Kim: Stop hating on ‘Wall Street’

Many people have been quick to blame “Wall Street” for the current economic crisis. I believe that when the media refers to that term, they are talking about, broadly speaking, mortgage and loan underwriters, bankers that securitized products and investment professionals that purchased those securities. Without a doubt, “Wall Street” is one of the biggest reasons why we ended up in the mess we are going through.

“Main Street,” whatever that refers to, claims to have been victimized by “Wall Street.” Predatory lending standards were undeniably rampant, and the statement is true — but only to a certain extent. One of the biggest reasons why we are in this mess is the American consumer: precisely, “Main Street.”

From 2000 to 2007, American household debt as a percentage of disposable increased from roughly 100 percent to 140 percent. The expansion of credit led American consumers to purchase houses, draw home equity lines on their homes, get more credit cards, and take out loans on autos. I would characterize this sort of behavior as profligate at best and decadent at worst.

As commercial banks and loan servicers made these loans, “Wall Street” began to securitize these products — that is, package a whole bunch of loans or mortgages into new products and sell them to investors. They claimed this way the individual risks of single loans defaulting were effectively mitigated and transferred. And they did this just about as much as A-Rod did steroids while he was a player with the Texas Rangers. And just as A-Rod is guilty, so is “Wall Street.”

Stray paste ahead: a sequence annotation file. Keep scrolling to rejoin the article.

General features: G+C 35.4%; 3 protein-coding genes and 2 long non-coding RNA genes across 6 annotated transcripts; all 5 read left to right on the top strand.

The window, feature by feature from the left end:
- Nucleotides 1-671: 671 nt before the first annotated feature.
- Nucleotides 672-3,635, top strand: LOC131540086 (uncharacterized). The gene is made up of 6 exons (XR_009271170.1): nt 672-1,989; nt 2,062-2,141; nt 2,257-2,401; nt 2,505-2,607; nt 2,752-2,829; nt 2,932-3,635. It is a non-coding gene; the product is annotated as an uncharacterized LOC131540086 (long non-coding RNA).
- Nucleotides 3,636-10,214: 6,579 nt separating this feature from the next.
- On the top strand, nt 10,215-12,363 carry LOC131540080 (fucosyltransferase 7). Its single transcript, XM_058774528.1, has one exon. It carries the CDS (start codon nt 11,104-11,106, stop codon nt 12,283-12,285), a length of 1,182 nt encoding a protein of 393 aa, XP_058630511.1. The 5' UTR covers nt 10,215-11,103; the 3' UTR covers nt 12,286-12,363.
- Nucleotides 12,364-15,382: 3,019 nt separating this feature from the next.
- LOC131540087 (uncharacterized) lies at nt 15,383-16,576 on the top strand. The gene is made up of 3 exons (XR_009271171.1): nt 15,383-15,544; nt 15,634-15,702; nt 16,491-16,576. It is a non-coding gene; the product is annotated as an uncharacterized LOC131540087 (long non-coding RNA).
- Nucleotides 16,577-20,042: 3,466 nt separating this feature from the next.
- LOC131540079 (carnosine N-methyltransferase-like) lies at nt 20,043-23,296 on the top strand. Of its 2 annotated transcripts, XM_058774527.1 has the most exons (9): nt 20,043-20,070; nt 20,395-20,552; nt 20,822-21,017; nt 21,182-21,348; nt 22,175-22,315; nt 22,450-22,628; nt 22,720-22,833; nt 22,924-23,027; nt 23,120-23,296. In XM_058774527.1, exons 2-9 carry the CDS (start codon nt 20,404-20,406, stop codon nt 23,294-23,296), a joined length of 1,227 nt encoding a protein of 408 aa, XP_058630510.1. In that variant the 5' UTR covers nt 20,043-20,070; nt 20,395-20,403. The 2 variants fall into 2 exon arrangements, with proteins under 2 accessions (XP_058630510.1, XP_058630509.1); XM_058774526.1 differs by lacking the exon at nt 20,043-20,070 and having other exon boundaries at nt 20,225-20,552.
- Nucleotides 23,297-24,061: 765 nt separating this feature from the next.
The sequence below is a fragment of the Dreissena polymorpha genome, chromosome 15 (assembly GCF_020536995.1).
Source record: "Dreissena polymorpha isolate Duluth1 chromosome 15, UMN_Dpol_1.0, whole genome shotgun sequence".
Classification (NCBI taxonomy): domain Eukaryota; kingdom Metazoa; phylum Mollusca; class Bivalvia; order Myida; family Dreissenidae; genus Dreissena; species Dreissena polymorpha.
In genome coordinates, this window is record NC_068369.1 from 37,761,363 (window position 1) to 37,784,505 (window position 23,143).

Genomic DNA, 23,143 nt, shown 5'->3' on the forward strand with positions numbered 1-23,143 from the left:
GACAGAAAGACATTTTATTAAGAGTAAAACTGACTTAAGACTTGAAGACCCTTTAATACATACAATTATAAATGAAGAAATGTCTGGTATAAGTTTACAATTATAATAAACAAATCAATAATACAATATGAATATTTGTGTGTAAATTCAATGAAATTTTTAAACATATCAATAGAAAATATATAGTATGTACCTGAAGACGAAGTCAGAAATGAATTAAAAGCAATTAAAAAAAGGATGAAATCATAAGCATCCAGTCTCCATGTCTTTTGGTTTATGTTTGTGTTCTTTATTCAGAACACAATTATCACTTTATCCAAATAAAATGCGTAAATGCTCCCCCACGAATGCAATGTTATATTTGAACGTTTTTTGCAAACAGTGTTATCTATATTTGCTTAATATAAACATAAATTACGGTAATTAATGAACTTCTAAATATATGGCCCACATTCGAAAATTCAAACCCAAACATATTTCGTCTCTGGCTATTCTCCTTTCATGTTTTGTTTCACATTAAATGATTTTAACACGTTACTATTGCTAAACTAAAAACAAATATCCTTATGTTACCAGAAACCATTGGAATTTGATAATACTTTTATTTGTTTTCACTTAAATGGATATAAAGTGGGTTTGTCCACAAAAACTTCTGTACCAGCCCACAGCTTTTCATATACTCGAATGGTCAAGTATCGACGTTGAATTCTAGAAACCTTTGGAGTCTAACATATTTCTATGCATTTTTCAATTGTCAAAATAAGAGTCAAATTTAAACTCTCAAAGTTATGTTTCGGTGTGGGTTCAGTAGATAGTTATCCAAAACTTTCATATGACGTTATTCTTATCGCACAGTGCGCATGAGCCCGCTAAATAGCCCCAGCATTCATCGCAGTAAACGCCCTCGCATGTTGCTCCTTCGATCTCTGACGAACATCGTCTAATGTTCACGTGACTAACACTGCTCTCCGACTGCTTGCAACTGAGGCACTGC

But before all the blame is placed on “Wall Street,” take a step back and consider what would have happened if the American consumer had been a little more prudent. Consider the story of the man in California who, on a $50,000 yearly salary, decided he could buy a $500,000 house. Also, look back at all the speculators who bought homes without even occupying them, looking to make quick, easy money by selling them later.

Had American consumers lived a little bit more reasonably, or wanted to work a little bit harder and earn a well-earned living, these “Wall Street” bankers would not have been able to securitize mortgages and loans. And maybe we would not be in the mess we are in today.

So the next time you feel schadenfreude when you read about another round of layoffs at “Wall Street,” be sure to also look at “Main Street” and shake your head in disappointment.

Marcelo Kim is a senior in Morse College.

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